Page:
Whiskey and rock music.
There's an argument to be made that the modern South is built in part--if not entirely--upon these two youthful delicacies. There's a stronger argument that these are the pillars of The Bitter Southerner, which turned 1 this week and launched its first membership drive. For the uninitiated, the Web publication tells long-format, multimedia stories about the South. Though the pieces range in topic--from fabric-making to rapper Killer Mike--three things remain constant: The stories are in-depth, filled with audio and video, and Southern to the bone.
"That's what this thing is about!" editor in chief Chuck Reece says when remembering the moment the site transcended itself. He's referring to a line from "The Southern Thing" by the Drive-By Truckers that goes "Proud of the glory, stare down the shame / Duality of the Southern thing."
Living in the South means understanding an often troublesome history while retaining a pride of place. "We want to look at the dualities which are inherent in Southern tradition," says Chuck. "We also want to tell stories about people who don't often get seen as Southerners."
This wasn't always the focus of The Bitter Southerner. In fact, the "bitter" in its name refers to the bitters giving old-fashioneds that lovely kick. Chuck visited New Orleans with his girlfriend ("now wife!"), and they spent the week hearing the stories of the souls behind "great bars." Chuck, fascinated with old-time cocktails and the stories of those who make them, decided to tell those stories. He'd worked as a writer/editor his entire life--from advertising to journalism--so translating the tales to text came naturally to him.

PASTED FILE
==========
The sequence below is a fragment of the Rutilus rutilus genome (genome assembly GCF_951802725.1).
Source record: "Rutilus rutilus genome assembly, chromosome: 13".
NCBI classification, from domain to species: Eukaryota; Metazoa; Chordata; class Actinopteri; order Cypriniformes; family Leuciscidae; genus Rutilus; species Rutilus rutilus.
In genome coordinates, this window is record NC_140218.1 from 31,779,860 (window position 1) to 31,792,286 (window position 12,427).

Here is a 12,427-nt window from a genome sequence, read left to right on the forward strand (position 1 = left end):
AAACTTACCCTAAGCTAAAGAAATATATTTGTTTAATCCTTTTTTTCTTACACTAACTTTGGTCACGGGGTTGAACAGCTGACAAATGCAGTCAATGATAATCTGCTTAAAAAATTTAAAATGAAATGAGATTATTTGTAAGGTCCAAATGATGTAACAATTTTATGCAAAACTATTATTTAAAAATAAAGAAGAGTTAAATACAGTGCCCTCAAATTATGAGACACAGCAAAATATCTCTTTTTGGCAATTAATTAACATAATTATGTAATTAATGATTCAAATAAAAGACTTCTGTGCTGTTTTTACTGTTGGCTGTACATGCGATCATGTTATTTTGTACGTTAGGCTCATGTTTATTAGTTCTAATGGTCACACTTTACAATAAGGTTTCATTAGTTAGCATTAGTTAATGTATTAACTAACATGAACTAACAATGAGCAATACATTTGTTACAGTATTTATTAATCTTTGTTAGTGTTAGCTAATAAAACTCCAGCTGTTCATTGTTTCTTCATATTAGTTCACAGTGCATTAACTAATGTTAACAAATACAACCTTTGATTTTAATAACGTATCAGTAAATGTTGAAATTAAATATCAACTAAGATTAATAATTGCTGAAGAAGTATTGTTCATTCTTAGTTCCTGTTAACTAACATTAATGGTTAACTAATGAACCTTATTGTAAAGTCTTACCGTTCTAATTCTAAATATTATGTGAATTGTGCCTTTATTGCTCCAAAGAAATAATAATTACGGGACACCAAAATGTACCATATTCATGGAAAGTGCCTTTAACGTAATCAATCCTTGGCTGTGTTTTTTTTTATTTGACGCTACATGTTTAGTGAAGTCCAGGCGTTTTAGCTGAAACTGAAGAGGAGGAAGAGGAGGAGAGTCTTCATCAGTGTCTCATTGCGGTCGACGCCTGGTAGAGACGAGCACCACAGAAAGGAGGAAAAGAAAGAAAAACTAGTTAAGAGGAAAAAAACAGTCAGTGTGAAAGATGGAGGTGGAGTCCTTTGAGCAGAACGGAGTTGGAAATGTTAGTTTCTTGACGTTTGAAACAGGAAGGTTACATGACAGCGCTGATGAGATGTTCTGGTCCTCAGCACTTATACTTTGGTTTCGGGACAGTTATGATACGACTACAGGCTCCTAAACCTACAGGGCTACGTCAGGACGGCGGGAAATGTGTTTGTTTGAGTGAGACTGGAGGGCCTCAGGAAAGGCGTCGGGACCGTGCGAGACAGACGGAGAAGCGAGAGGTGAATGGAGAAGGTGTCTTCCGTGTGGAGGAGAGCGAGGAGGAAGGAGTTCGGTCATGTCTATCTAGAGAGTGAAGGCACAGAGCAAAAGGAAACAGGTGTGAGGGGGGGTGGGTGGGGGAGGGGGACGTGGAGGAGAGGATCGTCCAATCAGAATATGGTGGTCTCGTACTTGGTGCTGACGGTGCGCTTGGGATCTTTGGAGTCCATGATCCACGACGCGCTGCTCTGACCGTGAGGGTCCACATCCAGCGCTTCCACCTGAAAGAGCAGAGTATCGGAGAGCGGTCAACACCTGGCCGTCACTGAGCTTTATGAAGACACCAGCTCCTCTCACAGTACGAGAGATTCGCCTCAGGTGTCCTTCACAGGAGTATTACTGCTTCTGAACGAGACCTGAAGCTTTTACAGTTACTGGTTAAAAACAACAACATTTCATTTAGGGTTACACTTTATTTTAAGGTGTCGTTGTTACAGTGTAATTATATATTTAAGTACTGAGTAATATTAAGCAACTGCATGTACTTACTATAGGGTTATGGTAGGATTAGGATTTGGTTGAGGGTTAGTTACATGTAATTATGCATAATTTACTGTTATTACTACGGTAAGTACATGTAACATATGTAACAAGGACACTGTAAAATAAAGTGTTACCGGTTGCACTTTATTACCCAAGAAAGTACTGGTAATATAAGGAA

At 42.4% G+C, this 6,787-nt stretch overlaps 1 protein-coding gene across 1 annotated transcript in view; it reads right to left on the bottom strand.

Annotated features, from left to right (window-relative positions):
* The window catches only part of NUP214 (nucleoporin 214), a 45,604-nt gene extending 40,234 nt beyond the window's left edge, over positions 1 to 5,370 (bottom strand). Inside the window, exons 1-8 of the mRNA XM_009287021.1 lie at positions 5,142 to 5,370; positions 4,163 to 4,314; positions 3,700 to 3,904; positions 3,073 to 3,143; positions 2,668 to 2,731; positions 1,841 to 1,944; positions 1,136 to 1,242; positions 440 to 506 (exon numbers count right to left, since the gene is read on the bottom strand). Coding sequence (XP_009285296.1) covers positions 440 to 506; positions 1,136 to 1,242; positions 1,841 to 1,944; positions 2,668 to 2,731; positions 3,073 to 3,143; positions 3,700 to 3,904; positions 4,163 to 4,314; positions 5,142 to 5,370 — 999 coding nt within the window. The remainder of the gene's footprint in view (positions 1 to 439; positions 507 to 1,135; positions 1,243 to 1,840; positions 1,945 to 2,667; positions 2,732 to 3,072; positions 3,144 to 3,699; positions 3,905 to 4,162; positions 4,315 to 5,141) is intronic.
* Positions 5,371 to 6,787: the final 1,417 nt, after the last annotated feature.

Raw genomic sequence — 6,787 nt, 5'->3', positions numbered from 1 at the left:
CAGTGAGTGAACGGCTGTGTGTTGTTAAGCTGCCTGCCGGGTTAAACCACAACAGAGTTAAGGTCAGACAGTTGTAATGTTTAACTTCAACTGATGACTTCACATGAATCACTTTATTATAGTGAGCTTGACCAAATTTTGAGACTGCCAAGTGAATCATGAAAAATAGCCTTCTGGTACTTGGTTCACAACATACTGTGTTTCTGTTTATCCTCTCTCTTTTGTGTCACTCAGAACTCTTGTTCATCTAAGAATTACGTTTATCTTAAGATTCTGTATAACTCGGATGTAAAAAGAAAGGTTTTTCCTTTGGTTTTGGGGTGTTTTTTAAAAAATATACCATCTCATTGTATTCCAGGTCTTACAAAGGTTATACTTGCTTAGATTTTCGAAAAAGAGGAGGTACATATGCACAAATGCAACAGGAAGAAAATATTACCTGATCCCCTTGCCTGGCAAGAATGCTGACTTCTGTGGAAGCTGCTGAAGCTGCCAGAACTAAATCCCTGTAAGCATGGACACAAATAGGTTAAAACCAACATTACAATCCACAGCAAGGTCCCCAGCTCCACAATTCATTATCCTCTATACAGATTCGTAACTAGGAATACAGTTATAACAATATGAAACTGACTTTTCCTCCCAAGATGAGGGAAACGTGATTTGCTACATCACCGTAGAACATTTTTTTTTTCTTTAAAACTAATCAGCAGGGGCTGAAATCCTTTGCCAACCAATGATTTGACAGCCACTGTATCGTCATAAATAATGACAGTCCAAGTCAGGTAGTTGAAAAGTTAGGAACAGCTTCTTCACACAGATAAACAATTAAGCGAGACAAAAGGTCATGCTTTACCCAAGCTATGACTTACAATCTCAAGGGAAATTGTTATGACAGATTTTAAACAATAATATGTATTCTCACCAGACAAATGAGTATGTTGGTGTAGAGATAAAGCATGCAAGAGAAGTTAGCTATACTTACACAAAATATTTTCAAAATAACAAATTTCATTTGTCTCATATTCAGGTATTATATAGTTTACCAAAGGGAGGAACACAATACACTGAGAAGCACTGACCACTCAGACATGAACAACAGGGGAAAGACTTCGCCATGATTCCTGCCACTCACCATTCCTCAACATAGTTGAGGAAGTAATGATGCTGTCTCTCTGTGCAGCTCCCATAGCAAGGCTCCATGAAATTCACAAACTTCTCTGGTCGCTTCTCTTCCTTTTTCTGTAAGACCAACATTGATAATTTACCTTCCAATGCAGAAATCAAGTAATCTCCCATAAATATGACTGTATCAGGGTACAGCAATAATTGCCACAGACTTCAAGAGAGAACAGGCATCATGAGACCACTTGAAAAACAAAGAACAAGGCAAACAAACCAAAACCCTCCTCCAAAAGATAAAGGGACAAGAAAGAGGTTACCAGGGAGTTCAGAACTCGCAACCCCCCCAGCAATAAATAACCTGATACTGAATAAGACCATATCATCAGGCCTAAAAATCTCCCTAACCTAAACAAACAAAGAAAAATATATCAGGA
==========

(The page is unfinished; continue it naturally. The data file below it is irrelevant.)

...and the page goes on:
Recruiting the skills of graphic designer Dave Whitling--now creative director of The Bitter Southerner--he created a website with the heart of the South and the technology of Silicon Valley.
"We had been doing this longform, multimedia storytelling for corporate clients," Dave says. "But there just kept being these things we were bumping up against. There was always a better way in our minds that we were never getting to actualize."
Essays popped to life with Dave's interactive flourishes. Subject matter wasn't lacking. Neither were contributors--writers from across the South finally had a place to dive deeply into their passion projects, a place without word limits or corporate parents to please.
Readers devoured it.
"We hit a nerve that was much more live-wire in nature than we expected," says Chuck.
Adds Dave, "It was instantly humbling and surprising."
The beginning was one year ago. Now, the publication is asking its readers to "Join the Family" by becoming a member in its inaugural membership drive. Packages range from $25 to $1,000, each coming with different gifts such as T-shirts, postcards, and posters. In addition, it's launching a book club in association with Atlanta's independent A Capella Books. The tagline says it all: Signed First Editions Delivered To Your Door. $250 earns four signed first editions, one T-shirt, and one notebook and pencil set.
Don't delay, though. The membership drive and book club offers will dry up soon, and you'll have to wait another revolution of the sun before having another chance.
In the meantime, keep reading our Southern brethren and don't forget the duality of a Southern thing.